In July this year, for the first time in its history, India saw a dip in its overall telecom user base.
According to the data released by the regulator, Telecom Regulatory Authority of India (TRAI), the overall telecom user base dropped by 20.71 million subscribers to 944.81 million, from 965.52 million in June 2012
The primary reason for the dip was due to telecom operators that had to deactivate inactive prepaid subscribers who had not used their mobiles in the last 60 days.
The biggest loss in user base came from Reliance Communications which lost 20.48 million users (out of 20.61 million "lost" subscribers), followed by Tata Teleservices, Uninor, Videocon, Loop and state-run Mahanagar Telephone Nigam Limited (MTNL).
There are many subscribers in India who use their mobile phones only to listen to music and to receive calls (both of which are free in the coumtry).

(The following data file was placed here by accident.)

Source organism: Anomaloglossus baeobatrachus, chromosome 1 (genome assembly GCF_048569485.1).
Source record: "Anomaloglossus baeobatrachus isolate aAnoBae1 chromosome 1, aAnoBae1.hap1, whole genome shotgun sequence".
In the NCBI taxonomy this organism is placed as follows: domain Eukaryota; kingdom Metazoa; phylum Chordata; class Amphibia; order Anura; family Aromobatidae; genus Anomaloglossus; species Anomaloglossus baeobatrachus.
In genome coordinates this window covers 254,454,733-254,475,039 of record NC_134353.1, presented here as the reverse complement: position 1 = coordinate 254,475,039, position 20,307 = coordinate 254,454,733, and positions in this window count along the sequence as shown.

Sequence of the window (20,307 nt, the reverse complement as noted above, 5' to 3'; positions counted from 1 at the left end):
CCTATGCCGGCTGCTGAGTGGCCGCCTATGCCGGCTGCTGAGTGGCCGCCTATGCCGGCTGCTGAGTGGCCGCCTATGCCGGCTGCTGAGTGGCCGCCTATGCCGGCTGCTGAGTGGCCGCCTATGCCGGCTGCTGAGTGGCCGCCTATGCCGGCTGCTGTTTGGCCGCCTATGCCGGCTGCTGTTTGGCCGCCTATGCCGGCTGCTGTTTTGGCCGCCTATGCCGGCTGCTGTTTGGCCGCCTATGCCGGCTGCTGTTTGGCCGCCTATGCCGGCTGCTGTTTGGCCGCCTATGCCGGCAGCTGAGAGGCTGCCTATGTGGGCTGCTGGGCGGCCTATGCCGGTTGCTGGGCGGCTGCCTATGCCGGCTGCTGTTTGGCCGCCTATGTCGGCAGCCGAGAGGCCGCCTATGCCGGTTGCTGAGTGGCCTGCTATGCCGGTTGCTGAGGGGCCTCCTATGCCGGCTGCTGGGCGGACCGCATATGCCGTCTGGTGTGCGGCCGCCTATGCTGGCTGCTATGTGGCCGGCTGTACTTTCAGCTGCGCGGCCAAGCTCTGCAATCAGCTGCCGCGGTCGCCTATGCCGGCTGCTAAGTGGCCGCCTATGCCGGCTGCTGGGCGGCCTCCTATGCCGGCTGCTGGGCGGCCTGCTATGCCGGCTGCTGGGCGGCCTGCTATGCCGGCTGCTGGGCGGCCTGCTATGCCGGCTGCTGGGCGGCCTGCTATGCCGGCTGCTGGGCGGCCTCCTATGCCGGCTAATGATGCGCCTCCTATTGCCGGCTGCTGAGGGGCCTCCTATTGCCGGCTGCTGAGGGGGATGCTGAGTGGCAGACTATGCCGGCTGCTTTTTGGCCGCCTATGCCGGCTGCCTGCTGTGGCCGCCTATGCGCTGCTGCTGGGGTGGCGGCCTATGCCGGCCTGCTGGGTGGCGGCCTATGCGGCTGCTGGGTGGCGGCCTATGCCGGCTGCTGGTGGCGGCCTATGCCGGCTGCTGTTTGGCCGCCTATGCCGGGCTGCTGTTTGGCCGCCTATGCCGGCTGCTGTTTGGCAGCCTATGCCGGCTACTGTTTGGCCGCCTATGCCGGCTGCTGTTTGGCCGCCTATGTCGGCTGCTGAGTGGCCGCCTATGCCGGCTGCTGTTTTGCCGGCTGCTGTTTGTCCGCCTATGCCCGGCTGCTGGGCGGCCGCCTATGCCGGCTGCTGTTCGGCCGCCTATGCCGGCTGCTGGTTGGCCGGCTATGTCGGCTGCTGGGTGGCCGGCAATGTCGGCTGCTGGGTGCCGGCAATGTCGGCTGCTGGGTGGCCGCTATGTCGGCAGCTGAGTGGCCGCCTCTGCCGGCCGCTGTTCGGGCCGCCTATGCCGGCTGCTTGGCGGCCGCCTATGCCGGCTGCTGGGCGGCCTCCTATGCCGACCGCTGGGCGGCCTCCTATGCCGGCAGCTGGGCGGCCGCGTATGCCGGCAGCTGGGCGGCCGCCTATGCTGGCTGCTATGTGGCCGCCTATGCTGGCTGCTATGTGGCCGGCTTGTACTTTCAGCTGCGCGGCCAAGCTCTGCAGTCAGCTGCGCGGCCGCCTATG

The average revenue per user (ARPU) has always been a concern for telecom operators in India. What the world sees is the rapidly increasing telecom subscriber base, which is indeed growing at a rather fast pace. For instance, as per TRAI figures, the number of mobile phone subscribers in India was only 98.78 million in March 2006. By July 2012, it grew to 913.49 million, representing a 10-fold increase in six years.
But there are stark disparities in this growth. What remains a concern is the rural market. As per the TRAI numbers, the teledensity in rural areas is only 39.54 percent, as opposed to 157.11 percent in urban areas.
Moreover, there is a great deal of disparity even among the states. States like Bihar, Assam, and Madhya Pradesh are laggards with teledensity of 47.45, 49.16 and 54.84 percent, respectively, which is much below the national average of 77.79 percent. States like Kerala, Punjab, Himachal Tamil Nadu and Delhi have teledensity of over 100 percent.